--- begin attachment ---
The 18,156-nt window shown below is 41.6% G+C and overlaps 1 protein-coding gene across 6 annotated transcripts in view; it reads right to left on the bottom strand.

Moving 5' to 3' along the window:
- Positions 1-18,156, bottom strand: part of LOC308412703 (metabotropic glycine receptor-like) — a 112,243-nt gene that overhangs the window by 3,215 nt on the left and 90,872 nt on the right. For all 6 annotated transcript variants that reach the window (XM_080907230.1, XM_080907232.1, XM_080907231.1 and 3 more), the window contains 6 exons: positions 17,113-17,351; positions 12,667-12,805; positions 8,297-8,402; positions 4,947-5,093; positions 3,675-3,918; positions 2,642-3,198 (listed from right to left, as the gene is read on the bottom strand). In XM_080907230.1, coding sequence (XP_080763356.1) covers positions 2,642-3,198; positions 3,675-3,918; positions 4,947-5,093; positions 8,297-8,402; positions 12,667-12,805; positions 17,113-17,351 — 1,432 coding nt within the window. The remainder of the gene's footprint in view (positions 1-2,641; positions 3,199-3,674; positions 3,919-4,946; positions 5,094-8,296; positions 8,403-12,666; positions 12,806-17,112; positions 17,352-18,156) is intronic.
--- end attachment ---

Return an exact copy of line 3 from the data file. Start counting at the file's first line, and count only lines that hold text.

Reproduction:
- Positions 1-18,156, bottom strand: part of LOC308412703 (metabotropic glycine receptor-like) — a 112,243-nt gene that overhangs the window by 3,215 nt on the left and 90,872 nt on the right. For all 6 annotated transcript variants that reach the window (XM_080907230.1, XM_080907232.1, XM_080907231.1 and 3 more), the window contains 6 exons: positions 17,113-17,351; positions 12,667-12,805; positions 8,297-8,402; positions 4,947-5,093; positions 3,675-3,918; positions 2,642-3,198 (listed from right to left, as the gene is read on the bottom strand). In XM_080907230.1, coding sequence (XP_080763356.1) covers positions 2,642-3,198; positions 3,675-3,918; positions 4,947-5,093; positions 8,297-8,402; positions 12,667-12,805; positions 17,113-17,351 — 1,432 coding nt within the window. The remainder of the gene's footprint in view (positions 1-2,641; positions 3,199-3,674; positions 3,919-4,946; positions 5,094-8,296; positions 8,403-12,666; positions 12,806-17,112; positions 17,352-18,156) is intronic.